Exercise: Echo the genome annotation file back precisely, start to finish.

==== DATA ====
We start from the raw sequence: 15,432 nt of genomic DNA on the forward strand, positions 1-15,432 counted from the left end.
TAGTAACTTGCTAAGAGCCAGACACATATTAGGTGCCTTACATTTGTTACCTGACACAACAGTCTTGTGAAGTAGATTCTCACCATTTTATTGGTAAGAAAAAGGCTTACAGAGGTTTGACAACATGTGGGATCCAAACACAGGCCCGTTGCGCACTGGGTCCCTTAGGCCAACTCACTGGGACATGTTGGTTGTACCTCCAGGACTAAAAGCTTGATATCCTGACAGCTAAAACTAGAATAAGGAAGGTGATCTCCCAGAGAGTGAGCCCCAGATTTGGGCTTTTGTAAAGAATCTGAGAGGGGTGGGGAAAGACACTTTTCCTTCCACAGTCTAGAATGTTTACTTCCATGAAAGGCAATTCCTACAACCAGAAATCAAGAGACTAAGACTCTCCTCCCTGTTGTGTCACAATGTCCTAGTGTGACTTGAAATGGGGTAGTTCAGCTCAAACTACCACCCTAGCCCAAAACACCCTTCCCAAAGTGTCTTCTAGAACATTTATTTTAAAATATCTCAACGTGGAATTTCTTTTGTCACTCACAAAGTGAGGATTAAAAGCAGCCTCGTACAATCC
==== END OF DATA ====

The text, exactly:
We start from the raw sequence: 15,432 nt of genomic DNA on the forward strand, positions 1-15,432 counted from the left end.
TAGTAACTTGCTAAGAGCCAGACACATATTAGGTGCCTTACATTTGTTACCTGACACAACAGTCTTGTGAAGTAGATTCTCACCATTTTATTGGTAAGAAAAAGGCTTACAGAGGTTTGACAACATGTGGGATCCAAACACAGGCCCGTTGCGCACTGGGTCCCTTAGGCCAACTCACTGGGACATGTTGGTTGTACCTCCAGGACTAAAAGCTTGATATCCTGACAGCTAAAACTAGAATAAGGAAGGTGATCTCCCAGAGAGTGAGCCCCAGATTTGGGCTTTTGTAAAGAATCTGAGAGGGGTGGGGAAAGACACTTTTCCTTCCACAGTCTAGAATGTTTACTTCCATGAAAGGCAATTCCTACAACCAGAAATCAAGAGACTAAGACTCTCCTCCCTGTTGTGTCACAATGTCCTAGTGTGACTTGAAATGGGGTAGTTCAGCTCAAACTACCACCCTAGCCCAAAACACCCTTCCCAAAGTGTCTTCTAGAACATTTATTTTAAAATATCTCAACGTGGAATTTCTTTTGTCACTCACAAAGTGAGGATTAAAAGCAGCCTCGTACAATCC